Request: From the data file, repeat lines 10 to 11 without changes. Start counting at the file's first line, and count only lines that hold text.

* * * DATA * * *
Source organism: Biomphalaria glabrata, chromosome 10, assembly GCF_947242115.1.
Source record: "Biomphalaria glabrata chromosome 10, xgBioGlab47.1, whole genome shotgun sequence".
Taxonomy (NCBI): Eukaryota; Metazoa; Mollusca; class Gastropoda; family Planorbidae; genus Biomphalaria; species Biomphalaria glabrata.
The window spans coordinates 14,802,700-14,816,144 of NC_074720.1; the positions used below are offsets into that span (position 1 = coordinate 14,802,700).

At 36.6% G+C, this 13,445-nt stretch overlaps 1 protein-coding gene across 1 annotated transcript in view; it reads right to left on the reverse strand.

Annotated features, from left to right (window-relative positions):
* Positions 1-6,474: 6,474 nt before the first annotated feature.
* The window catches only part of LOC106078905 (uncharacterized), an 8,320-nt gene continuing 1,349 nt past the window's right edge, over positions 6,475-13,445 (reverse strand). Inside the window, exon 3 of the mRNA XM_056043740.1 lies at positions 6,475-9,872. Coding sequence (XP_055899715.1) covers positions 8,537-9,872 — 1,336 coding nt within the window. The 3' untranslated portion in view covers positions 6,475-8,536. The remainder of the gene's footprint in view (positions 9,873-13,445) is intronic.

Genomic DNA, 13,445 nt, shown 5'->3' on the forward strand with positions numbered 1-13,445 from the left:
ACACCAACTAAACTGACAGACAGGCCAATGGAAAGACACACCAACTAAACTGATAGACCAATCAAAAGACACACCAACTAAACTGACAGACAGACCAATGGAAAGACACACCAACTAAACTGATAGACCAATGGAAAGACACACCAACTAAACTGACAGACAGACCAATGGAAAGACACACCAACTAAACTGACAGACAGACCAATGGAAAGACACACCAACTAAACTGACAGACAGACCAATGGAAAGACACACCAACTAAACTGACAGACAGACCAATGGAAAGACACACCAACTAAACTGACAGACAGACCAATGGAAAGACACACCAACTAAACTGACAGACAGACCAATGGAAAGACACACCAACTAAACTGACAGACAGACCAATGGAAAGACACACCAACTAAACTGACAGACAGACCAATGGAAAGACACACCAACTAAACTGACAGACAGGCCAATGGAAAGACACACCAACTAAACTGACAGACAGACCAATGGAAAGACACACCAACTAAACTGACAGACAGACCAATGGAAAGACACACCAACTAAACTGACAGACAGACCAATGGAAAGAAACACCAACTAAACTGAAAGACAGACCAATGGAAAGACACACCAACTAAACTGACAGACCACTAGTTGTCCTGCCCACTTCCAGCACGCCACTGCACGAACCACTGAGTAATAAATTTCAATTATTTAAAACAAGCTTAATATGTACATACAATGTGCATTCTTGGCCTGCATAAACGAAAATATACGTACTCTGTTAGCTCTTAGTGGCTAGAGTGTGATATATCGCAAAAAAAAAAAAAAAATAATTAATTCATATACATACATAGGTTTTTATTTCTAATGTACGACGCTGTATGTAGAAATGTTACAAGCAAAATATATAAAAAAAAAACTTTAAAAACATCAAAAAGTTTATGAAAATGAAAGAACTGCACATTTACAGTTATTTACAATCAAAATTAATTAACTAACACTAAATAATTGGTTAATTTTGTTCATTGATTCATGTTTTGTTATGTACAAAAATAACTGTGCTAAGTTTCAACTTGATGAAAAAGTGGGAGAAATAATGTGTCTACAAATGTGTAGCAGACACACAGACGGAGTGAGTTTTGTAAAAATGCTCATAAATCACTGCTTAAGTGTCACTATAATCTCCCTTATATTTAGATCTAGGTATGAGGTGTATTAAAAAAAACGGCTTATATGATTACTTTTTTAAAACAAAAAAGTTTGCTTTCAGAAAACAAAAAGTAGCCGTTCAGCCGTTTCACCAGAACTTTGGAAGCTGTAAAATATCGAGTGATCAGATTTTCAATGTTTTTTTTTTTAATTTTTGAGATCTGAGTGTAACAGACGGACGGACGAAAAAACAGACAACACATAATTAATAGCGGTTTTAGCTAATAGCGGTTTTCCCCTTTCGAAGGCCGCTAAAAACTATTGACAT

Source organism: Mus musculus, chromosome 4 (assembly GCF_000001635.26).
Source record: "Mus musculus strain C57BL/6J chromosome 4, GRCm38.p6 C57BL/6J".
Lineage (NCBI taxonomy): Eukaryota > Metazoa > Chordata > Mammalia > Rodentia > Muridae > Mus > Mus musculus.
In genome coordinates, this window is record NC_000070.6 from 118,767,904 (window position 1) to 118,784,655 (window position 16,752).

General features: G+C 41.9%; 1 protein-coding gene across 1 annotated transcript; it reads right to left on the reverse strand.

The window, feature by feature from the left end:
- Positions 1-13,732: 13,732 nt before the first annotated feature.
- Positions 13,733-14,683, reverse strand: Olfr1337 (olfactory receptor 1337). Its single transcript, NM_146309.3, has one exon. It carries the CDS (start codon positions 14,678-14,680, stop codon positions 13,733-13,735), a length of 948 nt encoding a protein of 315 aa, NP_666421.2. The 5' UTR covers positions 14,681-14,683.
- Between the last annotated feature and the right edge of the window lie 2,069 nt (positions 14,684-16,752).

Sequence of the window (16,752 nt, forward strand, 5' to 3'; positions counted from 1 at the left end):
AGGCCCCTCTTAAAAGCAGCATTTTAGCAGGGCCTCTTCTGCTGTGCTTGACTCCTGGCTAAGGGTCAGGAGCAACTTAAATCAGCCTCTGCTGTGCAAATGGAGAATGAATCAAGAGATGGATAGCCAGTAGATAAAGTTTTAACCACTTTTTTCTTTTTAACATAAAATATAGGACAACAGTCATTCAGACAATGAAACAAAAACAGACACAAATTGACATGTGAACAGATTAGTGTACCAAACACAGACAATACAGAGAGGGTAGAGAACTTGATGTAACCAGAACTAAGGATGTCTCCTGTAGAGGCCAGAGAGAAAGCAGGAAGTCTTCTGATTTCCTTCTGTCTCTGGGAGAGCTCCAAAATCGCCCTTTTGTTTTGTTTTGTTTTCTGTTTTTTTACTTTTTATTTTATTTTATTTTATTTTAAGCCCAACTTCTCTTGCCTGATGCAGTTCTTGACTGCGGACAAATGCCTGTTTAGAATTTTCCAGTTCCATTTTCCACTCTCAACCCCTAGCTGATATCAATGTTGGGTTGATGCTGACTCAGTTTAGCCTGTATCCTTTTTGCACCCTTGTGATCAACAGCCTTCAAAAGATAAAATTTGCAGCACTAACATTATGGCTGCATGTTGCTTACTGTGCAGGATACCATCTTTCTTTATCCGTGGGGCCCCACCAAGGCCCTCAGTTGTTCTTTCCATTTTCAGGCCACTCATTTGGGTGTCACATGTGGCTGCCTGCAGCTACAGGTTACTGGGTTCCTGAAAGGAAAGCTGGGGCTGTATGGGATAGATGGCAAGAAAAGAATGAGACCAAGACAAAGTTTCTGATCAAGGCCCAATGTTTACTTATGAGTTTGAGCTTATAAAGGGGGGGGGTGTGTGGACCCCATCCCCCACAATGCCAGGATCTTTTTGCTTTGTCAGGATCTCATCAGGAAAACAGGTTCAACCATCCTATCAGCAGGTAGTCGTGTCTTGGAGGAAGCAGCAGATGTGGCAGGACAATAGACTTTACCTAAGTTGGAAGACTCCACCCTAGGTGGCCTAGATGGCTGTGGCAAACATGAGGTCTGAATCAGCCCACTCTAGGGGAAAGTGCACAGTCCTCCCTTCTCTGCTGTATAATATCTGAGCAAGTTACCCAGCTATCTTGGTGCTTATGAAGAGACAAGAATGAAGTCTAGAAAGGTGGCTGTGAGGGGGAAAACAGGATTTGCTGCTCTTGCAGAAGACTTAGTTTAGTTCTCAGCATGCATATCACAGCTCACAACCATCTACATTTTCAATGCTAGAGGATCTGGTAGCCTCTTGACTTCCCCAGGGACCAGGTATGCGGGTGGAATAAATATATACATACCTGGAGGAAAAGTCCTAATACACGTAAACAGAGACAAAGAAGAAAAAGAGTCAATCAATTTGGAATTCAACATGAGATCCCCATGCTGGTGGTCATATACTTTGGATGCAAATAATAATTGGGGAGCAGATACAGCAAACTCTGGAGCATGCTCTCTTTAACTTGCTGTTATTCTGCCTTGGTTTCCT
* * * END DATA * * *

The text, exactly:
ACACCAACTAAACTGACAGACAGGCCAATGGAAAGACACACCAACTAAACTGATAGACCAATCAAAAGACACACCAACTAAACTGACAGACAGACCAATGGAAAGACACACCAACTAAACTGATAGACCAATGGAAAGACACACCAACTAAACTGACAGACAGACCAATGGAAAGACACACCAACTAAACTGACAGACAGACCAATGGAAAGACACACCAACTAAACTGACAGACAGACCAATGGAAAGACACACCAACTAAACTGACAGACAGACCAATGGAAAGACACACCAACTAAACTGACAGACAGACCAATGGAAAGACACACCAACTAAACTGACAGACAGACCAATGGAAAGACACACCAACTAAACTGACAGACAGACCAATGGAAAGACACACCAACTAAACTGACAGACAGACCAATGGAAAGACACACCAACTAAACTGACAGACAGGCCAATGGAAAGACACACCAACTAAACTGACAGACAGACCAATGGAAAGACACACCAACTAAACTGACAGACAGACCAATGGAAAGACACACCAACTAAACTGACAGACAGACCAATGGAAAGAAACACCAACTAAACTGAAAGACAGACCAATGGAAAGACACACCAACTAAACTGACAGACCACTAGTTGTCCTGCCCACTTCCAGCACGCCACTGCACGAACCACTGAGTAATAAATTTCAATTATTTAAAACAAGCTTAATATGTACATACAATGTGCATTCTTGGCCTGCATAAACGAAAATATACGTACTCTGTTAGCTCTTAGTGGCTAGAGTGTGATATATCGCAAAAAAAAAAAAAAAATAATTAATTCATATACATACATAGGTTTTTATTTCTAATGTACGACGCTGTATGTAGAAATGTTACAAGCAAAATATATAAAAAAAAAACTTTAAAAACATCAAAAAGTTTATGAAAATGAAAGAACTGCACATTTACAGTTATTTACAATCAAAATTAATTAACTAACACTAAATAATTGGTTAATTTTGTTCATTGATTCATGTTTTGTTATGTACAAAAATAACTGTGCTAAGTTTCAACTTGATGAAAAAGTGGGAGAAATAATGTGTCTACAAATGTGTAGCAGACACACAGACGGAGTGAGTTTTGTAAAAATGCTCATAAATCACTGCTTAAGTGTCACTATAATCTCCCTTATATTTAGATCTAGGTATGAGGTGTATTAAAAAAAACGGCTTATATGATTACTTTTTTAAAACAAAAAAGTTTGCTTTCAGAAAACAAAAAGTAGCCGTTCAGCCGTTTCACCAGAACTTTGGAAGCTGTAAAATATCGAGTGATCAGATTTTCAATGTTTTTTTTTTTAATTTTTGAGATCTGAGTGTAACAGACGGACGGACGAAAAAACAGACAACACATAATTAATAGCGGTTTTAGCTAATAGCGGTTTTCCCCTTTCGAAGGCCGCTAAAAACTATTGACAT

Source organism: Mus musculus, chromosome 4 (assembly GCF_000001635.26).